Direct ends and DDA Nunez conducts the cross.
PN: Can you tell with any of those entries if the defendant was in love (with anyone?)?
GS: I cannot.
PN: If they were (dep?) about romance?
PN: Or platonic? (snip) Can’t tell?
PN: Or (if) the car was taken or for what reason? (snip) Many of these activities were related to (or) during work time?
I miss the answer.
PN: December 16th, 1985, (is a) big entry.
Up in the corner of the entry are the letters XL53. Stearns identifies the lettering code and it indicates Lazarus was on watch in a one person car.
PN: So she went to go see somebody at (a) house? (snip) Occasionally she was on duty? (snip) During work hours?
PN: Could you tell if this was a romantic relationship?
Cross ends and there’s no redirect.
Before the next witness is called, Overland reads the jurors a stipulation, entered as defense 5O’s.
The stipulation lists various items that were booked as evidence, seized from the search of the home. It’s property items #96, described as 236 cartridges, and #97, described as 50 cartridges, from a standing gun safe in the Lazarus home.
(If there is more about the cartridges I missed writing down, I believe it relates to the cartridges not being Federal issue.)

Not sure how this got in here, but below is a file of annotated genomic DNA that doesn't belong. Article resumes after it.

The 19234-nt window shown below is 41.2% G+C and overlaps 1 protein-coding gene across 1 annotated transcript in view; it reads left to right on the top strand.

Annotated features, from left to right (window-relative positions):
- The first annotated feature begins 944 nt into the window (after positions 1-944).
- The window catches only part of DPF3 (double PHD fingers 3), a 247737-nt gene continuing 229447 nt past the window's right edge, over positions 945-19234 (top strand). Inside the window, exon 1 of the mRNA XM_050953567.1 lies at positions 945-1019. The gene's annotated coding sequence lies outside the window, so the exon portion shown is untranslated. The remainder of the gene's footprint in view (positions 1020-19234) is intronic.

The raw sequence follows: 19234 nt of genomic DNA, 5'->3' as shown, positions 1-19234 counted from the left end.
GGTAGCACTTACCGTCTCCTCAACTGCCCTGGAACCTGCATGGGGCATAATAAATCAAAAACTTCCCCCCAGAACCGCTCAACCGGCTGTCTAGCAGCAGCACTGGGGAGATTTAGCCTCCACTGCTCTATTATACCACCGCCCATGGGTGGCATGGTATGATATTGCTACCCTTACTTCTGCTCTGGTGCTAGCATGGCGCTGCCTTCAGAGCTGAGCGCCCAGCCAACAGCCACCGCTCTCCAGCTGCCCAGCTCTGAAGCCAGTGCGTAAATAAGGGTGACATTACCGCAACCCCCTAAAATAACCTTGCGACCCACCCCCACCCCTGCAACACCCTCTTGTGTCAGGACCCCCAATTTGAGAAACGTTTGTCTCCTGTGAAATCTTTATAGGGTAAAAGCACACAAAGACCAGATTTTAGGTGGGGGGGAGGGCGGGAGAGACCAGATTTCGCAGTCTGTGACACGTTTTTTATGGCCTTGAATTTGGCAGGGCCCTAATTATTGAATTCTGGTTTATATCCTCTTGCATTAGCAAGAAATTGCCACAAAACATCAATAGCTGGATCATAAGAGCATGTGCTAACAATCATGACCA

#13 ANDREA DILLON
Dillion is an LAPD SID fingerprint analyst. She’s been with the LAPD for 17 years. She has spent five years in fingerprint identification and twelve years in latent print. She presents her CV. She’s performed over 4,000 latent print exams.
The witness’ phone goes off and she apologizes to the court. She’s testified about 30 times as an expert witness.
MO: Can you look at that chart and tell us what it is you are looking for?
Objection! 352. (Over ruled!)
What Overland has put up on the screen, is a typical fingerprint category chart. An overview on how prints are categorized, and the specific points that they look for, unique identifying characteristics. Here is a similar chart. Let me be clear. This is NOT the defense exhibit. It’s not exactly like the defense exhibit, but it will give you an idea of what the exhibit looked like. The exhibit was a single document and these are two separate images I found on the web.